It's strange that I look at time trials now in terms of either winning or losing. Two years ago I would have been excited to get second in a time trial, but now I have been second in time trials so often that it feels like a failure instead of a minor success. For me, I think it was just a case that the Tour of Poland was just meant to be a preparation race and about staying hungry for the world championships.
CN: What is your impression of the time trial course here in Madrid?
BJ: I couldn't really ask for a better course for me, period. There are a lot of changes in rhythm, a lot of short little climbs, some technical parts and some fast parts. It's one of those time trials that I'll really - win or lose - enjoy racing, because it's just a good parcours. I think it's a perfect course for me.
CN: On a course like that, who do you expect to be your main challengers?
BJ: Little Dekker, for sure. He is just an all-round huge talent. I think that Vinokourov will be very good, Cancellara could probably be pretty good. And you can never count Michael Rogers out, he is the defending champion. So there are plenty of people that will be in it to win it, but I think that by doing the Tour of Poland and then having three days off before the time trial - win or lose - it was the best decision for me. I'm not as much of a one-day time triallist, I prefer to do them at the end of a long stage race. This kind of falls into that category for me. It's almost like the end of the stage race, rather than just a one-day test.
CN: That said, you rode a good race at the Olympics…
BJ: Yeah, I'm just looking forward to doing one last big effort. I would love to cap off the season with a big win or a big result. But this is the world championships and you never know, you can never count anyone out. Even a guy like Ekimov, a guy who hasn't raced all year, could be dangerous. But I am just looking forward to doing my best and ending my season on a postitive note, taking that momentum into the off season for next year.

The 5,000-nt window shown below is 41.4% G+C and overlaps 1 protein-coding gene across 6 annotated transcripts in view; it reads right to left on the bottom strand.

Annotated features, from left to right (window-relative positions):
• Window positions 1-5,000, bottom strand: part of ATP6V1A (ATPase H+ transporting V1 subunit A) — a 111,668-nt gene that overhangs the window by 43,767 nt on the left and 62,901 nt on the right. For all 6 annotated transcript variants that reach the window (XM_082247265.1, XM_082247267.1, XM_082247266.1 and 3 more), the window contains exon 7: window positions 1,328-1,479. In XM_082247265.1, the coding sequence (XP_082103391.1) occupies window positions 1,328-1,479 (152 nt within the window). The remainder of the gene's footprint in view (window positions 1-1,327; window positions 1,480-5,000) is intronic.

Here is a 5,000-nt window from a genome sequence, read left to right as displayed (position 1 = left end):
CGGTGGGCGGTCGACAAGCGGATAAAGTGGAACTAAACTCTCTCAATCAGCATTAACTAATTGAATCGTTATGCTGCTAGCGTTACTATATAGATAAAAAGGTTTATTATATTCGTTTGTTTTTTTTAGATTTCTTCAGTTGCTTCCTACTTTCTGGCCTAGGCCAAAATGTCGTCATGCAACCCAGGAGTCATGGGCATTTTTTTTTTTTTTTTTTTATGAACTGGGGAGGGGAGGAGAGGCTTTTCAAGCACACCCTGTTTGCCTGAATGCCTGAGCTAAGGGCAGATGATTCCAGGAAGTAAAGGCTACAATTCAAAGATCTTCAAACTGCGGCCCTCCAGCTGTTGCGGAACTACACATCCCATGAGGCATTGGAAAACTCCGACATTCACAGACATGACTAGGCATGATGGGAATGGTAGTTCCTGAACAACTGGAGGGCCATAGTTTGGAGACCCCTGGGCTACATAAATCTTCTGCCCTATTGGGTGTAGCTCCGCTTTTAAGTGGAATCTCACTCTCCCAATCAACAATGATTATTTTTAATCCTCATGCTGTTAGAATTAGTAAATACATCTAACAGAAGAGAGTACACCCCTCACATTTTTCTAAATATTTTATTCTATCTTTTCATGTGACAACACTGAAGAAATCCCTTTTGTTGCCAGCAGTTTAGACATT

CN: As you describe it, it's your most successful season ever. Are you surprised how long you've been able to race this year, because you seem to have been going from the word go?
BJ: Yeah, I really have. But that just boils down to enjoying what you do and enjoying being around the people that you deal with. Not only my teammates…we have a really great team spirit with the mechanics, soigneurs, directors, bus drivers, everybody. We really have a good time together.
Jens and I were talking about it during the Tour of Poland - 'Holy Cow, we have been doing since January, pretty much full gas.' It's something to be proud of, for sure, but my conditions have changed a bit, my goals have changed a little bit and second isn't good enough any more. That's why I feel that panging in my stomach to win on Thursday instead of getting second or third.
I feel like I've had a very successful season, and in the last month or so, I've been one day away from another big result or winning another Pro Tour race, but it hasn't come my way and I just hope that luck switches around a bit and gives me the chance to win a world championship jersey. That's the ultimate goal.
CN: Are you down to do the road race as well?
BJ: No, I am not doing the road race. I will be on a plane to Nice tomorrow night after the TT, heading back there to be with my daughter and my wife. Then we go back to America on Monday. So it's one last big push which will hopefully pay off with a big result.